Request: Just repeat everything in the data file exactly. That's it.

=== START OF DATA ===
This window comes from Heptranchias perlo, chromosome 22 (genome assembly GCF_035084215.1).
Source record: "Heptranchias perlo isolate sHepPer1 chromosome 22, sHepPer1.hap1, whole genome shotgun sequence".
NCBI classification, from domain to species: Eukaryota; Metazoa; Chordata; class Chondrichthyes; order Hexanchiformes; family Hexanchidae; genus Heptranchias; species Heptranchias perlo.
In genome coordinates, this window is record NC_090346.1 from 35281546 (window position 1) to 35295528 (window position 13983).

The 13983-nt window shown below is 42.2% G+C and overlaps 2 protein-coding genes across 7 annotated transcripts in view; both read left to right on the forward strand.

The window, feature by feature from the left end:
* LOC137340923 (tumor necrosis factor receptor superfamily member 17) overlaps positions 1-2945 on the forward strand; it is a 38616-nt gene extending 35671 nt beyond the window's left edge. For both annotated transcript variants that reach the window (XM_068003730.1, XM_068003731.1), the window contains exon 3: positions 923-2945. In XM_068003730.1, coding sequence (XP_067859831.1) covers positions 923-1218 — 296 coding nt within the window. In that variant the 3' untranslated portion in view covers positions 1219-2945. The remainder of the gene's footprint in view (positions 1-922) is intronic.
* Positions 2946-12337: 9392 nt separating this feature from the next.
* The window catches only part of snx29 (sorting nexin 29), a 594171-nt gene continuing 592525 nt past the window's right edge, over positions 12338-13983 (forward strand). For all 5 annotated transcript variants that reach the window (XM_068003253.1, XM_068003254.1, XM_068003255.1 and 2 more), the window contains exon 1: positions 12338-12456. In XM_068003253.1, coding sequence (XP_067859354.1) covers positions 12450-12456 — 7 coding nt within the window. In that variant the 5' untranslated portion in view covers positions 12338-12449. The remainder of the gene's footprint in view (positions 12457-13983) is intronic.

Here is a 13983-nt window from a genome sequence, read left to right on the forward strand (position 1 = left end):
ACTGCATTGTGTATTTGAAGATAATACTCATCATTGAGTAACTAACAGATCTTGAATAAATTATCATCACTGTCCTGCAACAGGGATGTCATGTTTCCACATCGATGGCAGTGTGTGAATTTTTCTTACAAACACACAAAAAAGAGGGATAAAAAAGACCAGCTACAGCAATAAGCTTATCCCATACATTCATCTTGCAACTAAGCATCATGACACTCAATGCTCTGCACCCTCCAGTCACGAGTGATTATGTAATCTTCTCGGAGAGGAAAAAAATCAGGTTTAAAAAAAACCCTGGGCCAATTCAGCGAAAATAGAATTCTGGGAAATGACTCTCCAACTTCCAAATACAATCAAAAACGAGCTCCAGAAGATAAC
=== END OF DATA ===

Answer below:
This window comes from Heptranchias perlo, chromosome 22 (genome assembly GCF_035084215.1).
Source record: "Heptranchias perlo isolate sHepPer1 chromosome 22, sHepPer1.hap1, whole genome shotgun sequence".
NCBI classification, from domain to species: Eukaryota; Metazoa; Chordata; class Chondrichthyes; order Hexanchiformes; family Hexanchidae; genus Heptranchias; species Heptranchias perlo.
In genome coordinates, this window is record NC_090346.1 from 35281546 (window position 1) to 35295528 (window position 13983).

The 13983-nt window shown below is 42.2% G+C and overlaps 2 protein-coding genes across 7 annotated transcripts in view; both read left to right on the forward strand.

The window, feature by feature from the left end:
* LOC137340923 (tumor necrosis factor receptor superfamily member 17) overlaps positions 1-2945 on the forward strand; it is a 38616-nt gene extending 35671 nt beyond the window's left edge. For both annotated transcript variants that reach the window (XM_068003730.1, XM_068003731.1), the window contains exon 3: positions 923-2945. In XM_068003730.1, coding sequence (XP_067859831.1) covers positions 923-1218 — 296 coding nt within the window. In that variant the 3' untranslated portion in view covers positions 1219-2945. The remainder of the gene's footprint in view (positions 1-922) is intronic.
* Positions 2946-12337: 9392 nt separating this feature from the next.
* The window catches only part of snx29 (sorting nexin 29), a 594171-nt gene continuing 592525 nt past the window's right edge, over positions 12338-13983 (forward strand). For all 5 annotated transcript variants that reach the window (XM_068003253.1, XM_068003254.1, XM_068003255.1 and 2 more), the window contains exon 1: positions 12338-12456. In XM_068003253.1, coding sequence (XP_067859354.1) covers positions 12450-12456 — 7 coding nt within the window. In that variant the 5' untranslated portion in view covers positions 12338-12449. The remainder of the gene's footprint in view (positions 12457-13983) is intronic.

Here is a 13983-nt window from a genome sequence, read left to right on the forward strand (position 1 = left end):
ACTGCATTGTGTATTTGAAGATAATACTCATCATTGAGTAACTAACAGATCTTGAATAAATTATCATCACTGTCCTGCAACAGGGATGTCATGTTTCCACATCGATGGCAGTGTGTGAATTTTTCTTACAAACACACAAAAAAGAGGGATAAAAAAGACCAGCTACAGCAATAAGCTTATCCCATACATTCATCTTGCAACTAAGCATCATGACACTCAATGCTCTGCACCCTCCAGTCACGAGTGATTATGTAATCTTCTCGGAGAGGAAAAAAATCAGGTTTAAAAAAAACCCTGGGCCAATTCAGCGAAAATAGAATTCTGGGAAATGACTCTCCAACTTCCAAATACAATCAAAAACGAGCTCCAGAAGATAAC